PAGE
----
References

  1. ^ "United States Social Security Death Index," index, FamilySearch (https://familysearch.org/pal:/MM9.1.1/JTBK-FPG : accessed February 21, 2013), David Berg, May 17, 2002; citing U.S. Social Security Administration, Death Master File, database (Alexandria, Virginia: National Technical Information Service, ongoing).
  2. ^ a b c Whitcomb, Dan. "Mad Magazine Cartoonist Dave Berg, 81, Dies in L.A.", Reuters. May 24, 2002. Archived July 16, 2012, at the Wayback Machine
  3. ^ Evanier, Mark. News from ME, May 17, 2002 Archived March 3, 2012, at the Wayback Machine
  4. ^ http://www.mindsnackbooks.com/mad/mad_110.html
  5. ^ https://www.madmagazine.com/blog/2013/09/03/the-lighter-side-ofhobbies
  6. ^ Sacks, Mike, And Here's the Kicker, Writer's Digest Books, 2009, p. 223
  7. ^ Pape, Dovid Shalom. "How Drawing Pictures Can Influence People". TheRebbe.org. Chabad.org. Retrieved October 13, 2015.
  8. ^ Mad No. 281, September 1988.
  9. ^ http://users.pfw.edu/slaubau/mad/madcontributor.htm

External links

1920 in the United States

Events from the year 1920 in the United States.

2002 in the United States

Events from the year 2002 in the United States.

Berg (surname)

Berg is a surname of North European origin. In several Germanic languages (e.g. German, Dutch, Norwegian, and Swedish (Danish: Bjerg)), the word means "mount", "mountain" or "cliff".

Bomb Rack

Bomb Rack was a 9.5×13-inch-size free magazine-newspaper produced by the 20th Air Force for United States Army Air Forces airmen serving at AAF bases on Guam, Tinian, and Saipan in the months following World War II. Although serious articles occasionally appeared within, Bomb Rack's tone was often light-hearted and humorous with numerous photos and pin-ups, as well as a full page of locally drawn cartoons. Sports were covered extensively, as were topics important to airmen at the time such as education and returning to the United States as quickly as possible. The exact number of issues published is unknown, but copies were distributed at least between October 7, 1945, and January 21, 1946, and ran through number 16. Bomb Rack's length was eight pages, but sometimes also included a one-page bulletin containing official information. Unlike the Air Force's official histories from the time that focused on operations, manpower, and so forth, periodicals such as Bomb Rack provide a glimpse of everyday life in the Air Force.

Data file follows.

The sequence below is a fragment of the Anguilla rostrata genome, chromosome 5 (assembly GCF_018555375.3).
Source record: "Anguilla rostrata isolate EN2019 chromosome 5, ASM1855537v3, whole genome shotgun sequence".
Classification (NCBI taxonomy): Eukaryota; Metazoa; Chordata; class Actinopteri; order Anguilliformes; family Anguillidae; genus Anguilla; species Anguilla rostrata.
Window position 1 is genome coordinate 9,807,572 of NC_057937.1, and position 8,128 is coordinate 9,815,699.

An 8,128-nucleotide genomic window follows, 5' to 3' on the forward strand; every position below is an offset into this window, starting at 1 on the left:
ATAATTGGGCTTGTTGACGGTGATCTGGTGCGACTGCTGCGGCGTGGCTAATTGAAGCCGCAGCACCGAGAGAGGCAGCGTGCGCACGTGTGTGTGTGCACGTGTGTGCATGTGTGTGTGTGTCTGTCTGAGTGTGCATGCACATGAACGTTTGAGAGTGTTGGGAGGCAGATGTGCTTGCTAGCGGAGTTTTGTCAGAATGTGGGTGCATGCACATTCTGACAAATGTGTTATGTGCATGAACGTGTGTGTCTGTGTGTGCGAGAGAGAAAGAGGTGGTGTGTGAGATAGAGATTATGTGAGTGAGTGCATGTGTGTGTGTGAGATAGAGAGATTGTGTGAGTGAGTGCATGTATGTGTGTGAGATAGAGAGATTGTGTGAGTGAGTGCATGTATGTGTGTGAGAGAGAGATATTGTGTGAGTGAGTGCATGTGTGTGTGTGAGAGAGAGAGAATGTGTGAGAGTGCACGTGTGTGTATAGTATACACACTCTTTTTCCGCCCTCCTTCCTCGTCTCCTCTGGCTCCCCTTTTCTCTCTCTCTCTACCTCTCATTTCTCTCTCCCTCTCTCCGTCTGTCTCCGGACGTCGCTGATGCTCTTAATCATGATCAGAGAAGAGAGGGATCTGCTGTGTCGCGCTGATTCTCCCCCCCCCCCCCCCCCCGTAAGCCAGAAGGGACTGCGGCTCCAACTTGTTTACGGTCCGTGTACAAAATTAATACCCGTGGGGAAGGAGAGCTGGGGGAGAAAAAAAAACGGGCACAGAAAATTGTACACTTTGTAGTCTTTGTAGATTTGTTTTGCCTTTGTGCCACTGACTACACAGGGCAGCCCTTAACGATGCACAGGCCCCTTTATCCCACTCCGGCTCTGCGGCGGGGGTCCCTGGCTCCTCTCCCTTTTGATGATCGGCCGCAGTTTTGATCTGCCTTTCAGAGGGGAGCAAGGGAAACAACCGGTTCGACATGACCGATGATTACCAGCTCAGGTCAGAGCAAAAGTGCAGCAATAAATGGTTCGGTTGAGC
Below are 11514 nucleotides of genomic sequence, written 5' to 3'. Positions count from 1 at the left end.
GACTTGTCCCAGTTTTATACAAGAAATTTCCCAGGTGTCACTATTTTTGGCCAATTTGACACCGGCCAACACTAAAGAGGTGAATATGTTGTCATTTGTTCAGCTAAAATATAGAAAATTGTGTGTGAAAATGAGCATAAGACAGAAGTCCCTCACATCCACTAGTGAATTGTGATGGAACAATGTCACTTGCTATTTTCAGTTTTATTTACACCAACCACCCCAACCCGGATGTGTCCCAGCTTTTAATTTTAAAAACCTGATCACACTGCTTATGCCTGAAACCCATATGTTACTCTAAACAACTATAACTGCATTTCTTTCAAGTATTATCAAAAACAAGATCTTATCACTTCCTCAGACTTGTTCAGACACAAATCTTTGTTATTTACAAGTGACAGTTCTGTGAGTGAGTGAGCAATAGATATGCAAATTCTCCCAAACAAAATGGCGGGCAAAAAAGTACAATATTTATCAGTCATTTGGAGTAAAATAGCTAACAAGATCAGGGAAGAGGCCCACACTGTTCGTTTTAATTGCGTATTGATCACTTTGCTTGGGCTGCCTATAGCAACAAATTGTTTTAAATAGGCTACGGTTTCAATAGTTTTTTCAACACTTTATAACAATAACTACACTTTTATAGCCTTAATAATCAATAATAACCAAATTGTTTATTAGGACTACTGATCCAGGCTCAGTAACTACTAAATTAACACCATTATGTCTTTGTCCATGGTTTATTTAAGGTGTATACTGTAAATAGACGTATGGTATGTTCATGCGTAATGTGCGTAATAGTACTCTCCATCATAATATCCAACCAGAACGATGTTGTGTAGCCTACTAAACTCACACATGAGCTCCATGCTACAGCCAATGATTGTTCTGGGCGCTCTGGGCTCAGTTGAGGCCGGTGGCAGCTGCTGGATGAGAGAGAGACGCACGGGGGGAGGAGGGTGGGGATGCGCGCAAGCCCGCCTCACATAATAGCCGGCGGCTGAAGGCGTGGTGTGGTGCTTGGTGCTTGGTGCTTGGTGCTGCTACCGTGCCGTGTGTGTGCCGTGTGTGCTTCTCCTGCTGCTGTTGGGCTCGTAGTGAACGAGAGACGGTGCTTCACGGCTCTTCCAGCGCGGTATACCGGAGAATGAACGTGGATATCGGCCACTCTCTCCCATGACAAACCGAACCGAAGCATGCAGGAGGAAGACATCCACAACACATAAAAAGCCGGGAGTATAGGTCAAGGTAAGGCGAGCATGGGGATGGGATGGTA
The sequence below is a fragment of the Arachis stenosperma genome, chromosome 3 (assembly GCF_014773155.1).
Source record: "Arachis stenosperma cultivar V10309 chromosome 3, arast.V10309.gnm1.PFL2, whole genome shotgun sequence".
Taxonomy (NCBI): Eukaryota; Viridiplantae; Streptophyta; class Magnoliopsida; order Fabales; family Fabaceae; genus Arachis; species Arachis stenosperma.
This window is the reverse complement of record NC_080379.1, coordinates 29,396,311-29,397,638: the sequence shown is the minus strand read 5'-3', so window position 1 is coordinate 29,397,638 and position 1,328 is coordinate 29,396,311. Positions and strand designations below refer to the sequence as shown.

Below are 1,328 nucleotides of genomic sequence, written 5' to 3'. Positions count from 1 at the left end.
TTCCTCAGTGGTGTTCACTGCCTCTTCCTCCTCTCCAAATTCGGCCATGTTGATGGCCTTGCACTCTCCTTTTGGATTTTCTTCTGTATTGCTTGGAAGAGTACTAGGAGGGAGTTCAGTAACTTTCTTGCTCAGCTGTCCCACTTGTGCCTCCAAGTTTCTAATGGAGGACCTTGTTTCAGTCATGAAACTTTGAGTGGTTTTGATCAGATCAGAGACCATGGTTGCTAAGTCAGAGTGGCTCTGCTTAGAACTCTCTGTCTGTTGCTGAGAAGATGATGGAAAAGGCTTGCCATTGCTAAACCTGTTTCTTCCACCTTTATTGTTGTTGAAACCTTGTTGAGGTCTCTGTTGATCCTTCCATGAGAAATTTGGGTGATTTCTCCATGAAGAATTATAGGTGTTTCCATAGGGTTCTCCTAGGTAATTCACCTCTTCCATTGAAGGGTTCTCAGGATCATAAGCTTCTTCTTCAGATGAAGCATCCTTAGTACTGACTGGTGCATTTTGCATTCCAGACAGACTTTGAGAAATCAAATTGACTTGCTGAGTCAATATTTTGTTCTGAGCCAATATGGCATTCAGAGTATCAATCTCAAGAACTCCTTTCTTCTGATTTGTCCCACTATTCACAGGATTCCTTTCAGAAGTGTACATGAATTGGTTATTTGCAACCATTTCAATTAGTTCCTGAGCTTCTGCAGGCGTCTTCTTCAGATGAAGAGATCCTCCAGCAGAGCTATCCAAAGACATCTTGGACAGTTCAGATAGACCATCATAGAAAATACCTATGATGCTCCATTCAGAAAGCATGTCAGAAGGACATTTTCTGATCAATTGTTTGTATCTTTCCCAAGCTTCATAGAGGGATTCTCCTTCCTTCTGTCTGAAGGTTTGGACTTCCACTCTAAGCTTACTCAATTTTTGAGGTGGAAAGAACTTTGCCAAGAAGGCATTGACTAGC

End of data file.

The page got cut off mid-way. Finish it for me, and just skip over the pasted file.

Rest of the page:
Dave Berg

David Berg or Dave Berg may refer to:

Dave Berg (infielder) (born 1970), retired Major League Baseball infielder

Dave Berg (cartoonist) (1920–2002), American cartoonist

Dave Berg (songwriter), American country music songwriter

David Berg (1919–1994), founder of the Children of God (now Family International) cult

David Berg (pitcher) (born 1993), professional baseball pitcher

Dave Berg (producer), American producer of The Tonight Show with Jay Leno

List of Jewish American cartoonists

This is an alphabetized list of notable Jewish American cartoonists. Jewish Americans took the lead role in creating the comics industry.

The Usual Gang Of Idiots: Contributors to Mad
Editors
Writers
Writer-Artists
Artists
Photographers
Infrequent contributors
Related
General
Editors
Lists
Related
Publications
People
See also

Languages

This page is based on a Wikipedia article written by authors (here).
Text is available under the CC BY-SA 3.0 license; additional terms may apply.
Images, videos and audio are available under their respective licenses.